How to Guides

Clicking Hard Drive Causes, Solutions, & Recovery Tips

Posted by
Timothy Burlee
Apr 19, 2024
Reviewed by
min. read
Table of Contents

You might be hearing some weird clicking noises when using your PC, laptop, or external hard drive. Unlike the rhythmic, soft clicking or beeping noises when your hard drive is working normally, these noises will sound like harsh and loud metal-on-metal clicking. Known as the “click of death,” these noises can be a sign of your hard drive failing, which could lead to potential data loss. 

Whether it’s internal or an external drive, a hard disk drive (HDD) includes a disc with a magnetic coating that stores information in binary numbers. A storage device that can both save and retrieve data, even one failure can compromise your hard drive and data and require internal or external hard drive recovery services

If you have a clicking hard drive, this post explains the causes of the sound, what that means for your hard drive, and how to recover the data stored there.

Failing Hard Drive Noises

These audio files will help you determine if the noise coming from your hard drive is cause for concern. If your hard drive sounds like these examples, it’s time to consult a professional.

Clicking Heads

Clicking Heads

Dead Heads

Dead Heads

Torn Heads

Torn Heads

Scratched Platters

Scratched Platters

Stuck Motor

Stuck Motor

Mechanical Reasons for a Clicking Hard Drive 

The hard drive is made up of several components, and any of them malfunctioning can cause your hard drive to click. Below, we list the various mechanical issues that can affect your hard drive. 

Because data storage is vital on your device, it’s always best to have the diagnosis done by a pro experienced in hard drive repair, but the following can help you narrow down the issue. 

mechanical reasons for clicking hard drive

Platter Issues

The platter is a hard disc, coated in a thin layer of magnetic material. The actuator and head stack move the head to either read or write the data via a current and magnetic field. It can do this without physically touching the platter, which is spinning at high speeds. 

Hard drives can have multiple platters. Should the hard drive’s platters be damaged in any way, the actuator arms will continue searching for data but to no avail, causing a clicking sound as it goes back and forth. 

Stuck (Seized) or Damaged Spindle Motor

The spindle motor spins the platter around, allowing the read/write head to function. If the motor is damaged, the platter will spin slower or not at all. This will cause a buzzing or erratic whirring noise that sounds somewhat like clicking.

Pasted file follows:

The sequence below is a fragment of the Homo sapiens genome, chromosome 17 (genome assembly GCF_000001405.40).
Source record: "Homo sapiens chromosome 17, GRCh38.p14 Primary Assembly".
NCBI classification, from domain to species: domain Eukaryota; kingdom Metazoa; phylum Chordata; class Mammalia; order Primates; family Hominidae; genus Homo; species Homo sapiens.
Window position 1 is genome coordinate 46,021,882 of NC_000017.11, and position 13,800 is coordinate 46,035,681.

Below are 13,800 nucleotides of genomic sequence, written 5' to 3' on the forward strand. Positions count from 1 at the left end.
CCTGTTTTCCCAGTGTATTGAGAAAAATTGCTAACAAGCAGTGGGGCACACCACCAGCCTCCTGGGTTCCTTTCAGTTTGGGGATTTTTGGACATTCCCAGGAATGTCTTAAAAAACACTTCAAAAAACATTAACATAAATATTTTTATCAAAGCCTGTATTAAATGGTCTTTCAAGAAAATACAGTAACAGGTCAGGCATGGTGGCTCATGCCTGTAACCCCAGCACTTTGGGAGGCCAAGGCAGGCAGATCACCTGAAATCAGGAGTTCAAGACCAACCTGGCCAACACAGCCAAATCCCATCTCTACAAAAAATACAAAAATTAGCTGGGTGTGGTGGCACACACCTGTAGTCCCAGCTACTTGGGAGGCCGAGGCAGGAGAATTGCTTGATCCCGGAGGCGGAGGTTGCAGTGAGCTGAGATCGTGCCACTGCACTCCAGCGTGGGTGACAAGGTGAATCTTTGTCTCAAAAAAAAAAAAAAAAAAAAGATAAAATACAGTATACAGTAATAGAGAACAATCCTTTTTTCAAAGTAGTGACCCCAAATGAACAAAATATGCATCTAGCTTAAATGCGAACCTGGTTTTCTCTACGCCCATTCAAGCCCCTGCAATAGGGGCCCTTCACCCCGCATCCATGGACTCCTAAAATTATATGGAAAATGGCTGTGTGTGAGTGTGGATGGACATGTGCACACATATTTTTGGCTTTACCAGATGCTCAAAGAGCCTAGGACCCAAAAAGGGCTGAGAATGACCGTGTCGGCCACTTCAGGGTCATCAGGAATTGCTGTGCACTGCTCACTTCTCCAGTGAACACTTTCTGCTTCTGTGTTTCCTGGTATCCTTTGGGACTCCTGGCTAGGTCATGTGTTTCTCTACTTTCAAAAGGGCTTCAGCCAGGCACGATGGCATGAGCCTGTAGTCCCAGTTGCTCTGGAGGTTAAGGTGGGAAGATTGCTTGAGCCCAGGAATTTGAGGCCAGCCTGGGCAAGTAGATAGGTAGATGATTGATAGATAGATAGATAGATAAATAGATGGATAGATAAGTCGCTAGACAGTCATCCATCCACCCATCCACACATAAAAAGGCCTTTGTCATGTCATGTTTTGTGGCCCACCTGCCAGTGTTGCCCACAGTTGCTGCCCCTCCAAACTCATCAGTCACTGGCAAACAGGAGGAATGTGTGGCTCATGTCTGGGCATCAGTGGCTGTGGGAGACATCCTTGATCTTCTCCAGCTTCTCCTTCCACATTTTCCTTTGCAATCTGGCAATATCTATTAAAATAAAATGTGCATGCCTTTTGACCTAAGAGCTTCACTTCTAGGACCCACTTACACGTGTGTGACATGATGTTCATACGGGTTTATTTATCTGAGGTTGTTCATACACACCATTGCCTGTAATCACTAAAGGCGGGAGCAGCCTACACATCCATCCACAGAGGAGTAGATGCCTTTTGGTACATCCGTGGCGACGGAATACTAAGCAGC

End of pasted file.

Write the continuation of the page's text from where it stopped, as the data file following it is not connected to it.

Read/write Head Failure or Head Crash

The read/write head moves across the platter to access and modify the data that is stored on the drive. When the head comes into contact with the platter, it’s considered a head crash which can create a clicking sound. However, if it cannot function correctly, the disk head will try to reposition, which can also lead to a clicking noise as it moves back and forth. 

Actuator Failure

The actuator arm moves the read/write head across the platter. It precisely positions the head over the platter, allowing it to read or write information. If the actuator fails, the read/write head gets stuck and can’t access or write data correctly, which can cause clicking noises as the arm moves back and forth.

Mechanical Issues Due to Normal Wear and Tear

Hard drives should last about seven years, so even if everything works fine up until that point, some components may fail due to age or normal wear and tear. Any of the hard drive parts that encounter issues will cause it to not function properly, leading to the clicking noises.

Catastrophic Failure

If you drop your device, overheat it, damage it with liquid, or experience anything catastrophic with it, you could damage the components on the hard drive. This damage can cause failures described above and will result in irregular clicking sounds as your hard drive tries to do its job despite the physical damage. 

Non-Mechanical Reasons for a Clicking Hard Drive

Your hard drive may fail due to non-mechanical issues as well. As mentioned before, use this list to help you differentiate between mechanical and non-mechanical issues you may be facing. Always leave the actual diagnosis and repair for a professional. 

nonmechanical reasons for clicking hard drive

Firmware Issue

Hard drives work like little computers inside of your device. They boot up a firmware program for your HDD that works a lot like an operating system. Firmware directs how your hard drive is supposed to act. It has its own motherboard, called the printed circuit board (PCB), and code stored on your HDD’s memory.

Since firmware is the brains of the hard drive, any issues with the firmware will cause issues with the hard drive. The read/write heads will try to access data and will not find it, causing the clicking noise. Firmware updates and DIY fixes won’t solve this problem, and since firmware is necessary for data access, you will have to get your data recovered by pros.